More pampering awaited us in the spa, where both men's and women's lounges are dimly lit and furnished with overstuffed chairs and a selection of teas and waters — perfect for relaxing both before and after 30-minute massages that took the kinks of a six-hour drive out of our shoulders.
Refreshed, we were ready for ghost hunting. The Brown Palace offers historic tours twice a week; it even has its own staff historian. We happened to be there on Halloween, so we got the special "ghost tour" available in October.
My favorite among the several spooky stories was one about a powerful (and scandalous) Denver socialite who lost her money in the Depression and lived in an apartment on one of the hotel's top floors until her death.
Guides conducting tours used to talk about her love life while they led guests through her former apartment, now a hotel suite, our guide told us. Apparently she did not approve. The hotel's switchboard operators would get calls later from the empty suite and hear only buzzing static.
The Brown Palace's less permanent but more famous guests have ranged from Buffalo Bill Cody and John Wayne to Bruce Springsteen and Kanye West. The first of many presidents to visit was Theodore Roosevelt, who paused during a bear-hunting trip in 1905 to address a businessmen's banquet, during which 1,500 cigars were smoked.
Cigars are still smoked in the Churchill Bar, one of the hotel's four restaurants. The others are the fine-dining Palace Arms, the casual Ship's Tavern and Ellyngton's, known for its Sunday Champagne brunch. There's also a handy Starbucks off the lobby.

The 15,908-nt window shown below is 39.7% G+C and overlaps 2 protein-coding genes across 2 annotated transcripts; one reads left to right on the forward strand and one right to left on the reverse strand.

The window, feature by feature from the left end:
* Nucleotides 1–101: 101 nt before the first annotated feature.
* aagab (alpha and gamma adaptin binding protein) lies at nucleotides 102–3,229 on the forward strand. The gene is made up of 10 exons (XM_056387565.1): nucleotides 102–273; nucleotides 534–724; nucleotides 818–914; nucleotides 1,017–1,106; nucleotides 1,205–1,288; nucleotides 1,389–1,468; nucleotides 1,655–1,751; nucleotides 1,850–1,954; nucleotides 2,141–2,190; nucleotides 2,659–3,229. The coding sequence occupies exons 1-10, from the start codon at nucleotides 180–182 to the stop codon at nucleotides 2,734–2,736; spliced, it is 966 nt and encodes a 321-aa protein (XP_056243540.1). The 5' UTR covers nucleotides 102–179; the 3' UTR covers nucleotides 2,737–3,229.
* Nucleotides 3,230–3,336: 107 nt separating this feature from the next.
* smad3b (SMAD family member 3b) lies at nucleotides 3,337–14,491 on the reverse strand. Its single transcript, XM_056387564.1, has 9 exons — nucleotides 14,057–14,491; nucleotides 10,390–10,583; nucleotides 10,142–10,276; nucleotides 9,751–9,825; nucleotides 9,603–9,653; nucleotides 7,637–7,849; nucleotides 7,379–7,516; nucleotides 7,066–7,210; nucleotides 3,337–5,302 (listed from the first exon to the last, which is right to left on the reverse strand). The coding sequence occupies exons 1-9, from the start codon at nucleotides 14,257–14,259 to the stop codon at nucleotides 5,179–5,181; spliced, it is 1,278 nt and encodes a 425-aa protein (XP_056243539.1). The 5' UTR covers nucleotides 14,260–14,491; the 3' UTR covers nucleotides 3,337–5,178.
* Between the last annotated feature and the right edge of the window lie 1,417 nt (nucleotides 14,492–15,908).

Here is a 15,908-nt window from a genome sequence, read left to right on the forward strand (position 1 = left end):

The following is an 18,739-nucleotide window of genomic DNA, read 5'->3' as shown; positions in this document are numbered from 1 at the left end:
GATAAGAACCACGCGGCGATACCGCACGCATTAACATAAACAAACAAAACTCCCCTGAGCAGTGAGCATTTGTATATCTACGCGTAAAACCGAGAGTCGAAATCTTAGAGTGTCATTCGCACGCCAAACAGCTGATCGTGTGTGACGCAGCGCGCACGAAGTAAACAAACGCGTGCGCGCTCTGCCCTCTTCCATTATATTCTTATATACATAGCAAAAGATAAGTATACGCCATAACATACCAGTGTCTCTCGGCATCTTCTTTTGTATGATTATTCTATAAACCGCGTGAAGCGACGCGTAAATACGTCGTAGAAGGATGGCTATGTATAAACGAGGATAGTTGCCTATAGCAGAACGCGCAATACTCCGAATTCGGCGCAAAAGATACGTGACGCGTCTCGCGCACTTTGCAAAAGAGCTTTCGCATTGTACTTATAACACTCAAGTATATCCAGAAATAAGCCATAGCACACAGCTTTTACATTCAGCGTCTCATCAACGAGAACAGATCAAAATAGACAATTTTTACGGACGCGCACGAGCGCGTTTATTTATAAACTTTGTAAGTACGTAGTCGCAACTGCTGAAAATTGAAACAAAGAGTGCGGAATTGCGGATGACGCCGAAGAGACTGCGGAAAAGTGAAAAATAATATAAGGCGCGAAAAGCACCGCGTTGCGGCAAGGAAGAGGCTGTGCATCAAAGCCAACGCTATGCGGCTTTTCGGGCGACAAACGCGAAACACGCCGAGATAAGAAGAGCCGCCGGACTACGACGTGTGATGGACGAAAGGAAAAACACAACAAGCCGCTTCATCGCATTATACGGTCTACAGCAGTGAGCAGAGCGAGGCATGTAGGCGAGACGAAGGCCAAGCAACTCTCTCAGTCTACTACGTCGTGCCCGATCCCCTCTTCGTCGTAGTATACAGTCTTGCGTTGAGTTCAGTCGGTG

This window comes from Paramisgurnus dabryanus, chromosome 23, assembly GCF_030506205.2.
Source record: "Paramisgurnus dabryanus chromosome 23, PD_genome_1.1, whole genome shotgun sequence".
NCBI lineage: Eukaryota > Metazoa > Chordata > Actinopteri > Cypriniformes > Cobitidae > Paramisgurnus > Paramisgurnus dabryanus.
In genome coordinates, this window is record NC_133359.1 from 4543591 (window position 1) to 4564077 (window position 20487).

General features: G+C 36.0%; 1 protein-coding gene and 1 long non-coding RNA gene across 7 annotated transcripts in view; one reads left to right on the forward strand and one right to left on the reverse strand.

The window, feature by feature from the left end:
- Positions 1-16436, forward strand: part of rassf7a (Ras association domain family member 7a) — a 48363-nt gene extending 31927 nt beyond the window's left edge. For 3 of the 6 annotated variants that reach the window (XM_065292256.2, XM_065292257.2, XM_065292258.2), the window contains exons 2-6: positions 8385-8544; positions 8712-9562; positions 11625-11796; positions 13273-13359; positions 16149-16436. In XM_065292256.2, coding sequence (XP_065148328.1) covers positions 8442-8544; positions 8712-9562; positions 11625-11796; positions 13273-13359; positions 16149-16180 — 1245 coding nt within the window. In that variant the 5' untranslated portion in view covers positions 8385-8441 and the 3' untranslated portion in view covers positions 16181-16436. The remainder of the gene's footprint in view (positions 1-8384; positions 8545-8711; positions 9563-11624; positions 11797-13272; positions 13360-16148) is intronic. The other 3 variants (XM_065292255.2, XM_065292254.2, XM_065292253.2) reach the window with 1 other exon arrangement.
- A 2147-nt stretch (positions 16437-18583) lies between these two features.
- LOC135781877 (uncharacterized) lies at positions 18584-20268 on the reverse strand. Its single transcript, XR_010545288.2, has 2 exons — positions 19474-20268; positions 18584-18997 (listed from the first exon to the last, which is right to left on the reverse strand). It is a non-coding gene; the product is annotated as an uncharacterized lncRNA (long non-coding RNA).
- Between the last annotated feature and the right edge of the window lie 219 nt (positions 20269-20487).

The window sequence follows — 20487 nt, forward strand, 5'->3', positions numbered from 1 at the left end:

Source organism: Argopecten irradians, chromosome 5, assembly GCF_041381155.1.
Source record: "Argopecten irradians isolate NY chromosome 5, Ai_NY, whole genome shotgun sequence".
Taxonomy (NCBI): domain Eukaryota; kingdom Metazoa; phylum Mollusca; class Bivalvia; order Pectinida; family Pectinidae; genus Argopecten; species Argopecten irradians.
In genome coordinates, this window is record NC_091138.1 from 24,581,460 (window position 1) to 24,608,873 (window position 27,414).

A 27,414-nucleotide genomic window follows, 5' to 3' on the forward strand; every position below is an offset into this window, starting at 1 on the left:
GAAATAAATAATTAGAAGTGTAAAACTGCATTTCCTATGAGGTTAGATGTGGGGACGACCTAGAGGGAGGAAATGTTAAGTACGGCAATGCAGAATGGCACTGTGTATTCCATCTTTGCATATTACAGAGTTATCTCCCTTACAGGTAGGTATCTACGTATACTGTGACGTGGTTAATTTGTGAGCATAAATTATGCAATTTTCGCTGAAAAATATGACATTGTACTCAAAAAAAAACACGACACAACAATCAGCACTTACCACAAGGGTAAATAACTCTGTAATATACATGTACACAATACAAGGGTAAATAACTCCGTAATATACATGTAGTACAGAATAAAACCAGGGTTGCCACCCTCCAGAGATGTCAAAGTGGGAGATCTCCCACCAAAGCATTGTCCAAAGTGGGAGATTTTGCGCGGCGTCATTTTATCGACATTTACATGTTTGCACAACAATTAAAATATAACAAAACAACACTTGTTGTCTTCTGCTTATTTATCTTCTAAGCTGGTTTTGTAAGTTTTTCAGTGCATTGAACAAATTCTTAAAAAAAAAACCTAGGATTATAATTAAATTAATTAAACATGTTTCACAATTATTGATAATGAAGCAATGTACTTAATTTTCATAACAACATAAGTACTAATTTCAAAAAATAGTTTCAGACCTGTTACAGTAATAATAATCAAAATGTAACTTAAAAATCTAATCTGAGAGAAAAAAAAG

The Brown Palace offers a Butler Brigade, which provides a personal butler and elevated amenities during the week. Alas, we were there on the weekend, but we did get to take advantage of the hotel's complimentary Mercedes town car and driver (first come, first served) to go out to dinner Saturday night.
Our gregarious driver took us across the South Platte River to the Highland neighborhood for dinner at Root Down, a restaurant recommended by the hotel concierge. Great recommendation. This high-energy spot occupies a repurposed auto repair shop — the patio is framed by the old garage door, with the "Alignments" sign still in place.
Repurposing is the theme inside, too, with a painted wood floor gleaned from a basketball court and a wall in the bar covered with colorful rotary phones.
Chef-owner Justin Cucci and staff serve up delicious and inventive food that's almost all locally sourced and really delicious. We devoured Rocky Mountain grass-fed beef steak with mascarpone-caramel demi-glace, and hoisin duck confit sliders with shoestring sweet potato fries. After that wonderful meal, it was a kick to call the driver and sit back for the ride through the sparkling city, then head up to our elegant room.
Despite its elegance, though, the Brown Palace doesn't forget its Wild West origins. Drop in during the National Western Stock Show, held in Denver each January, and you might get to see the grand champion steer, garlanded with roses, led across a red carpet in the lobby during afternoon tea to have a congratulatory drink from a silver punch bowl.
Colette Bancroft can be reached at cbancroft@ sptimes.com or (727) 893-8435. She blogs on Critics Circle at blogs.tampabay.com/critics.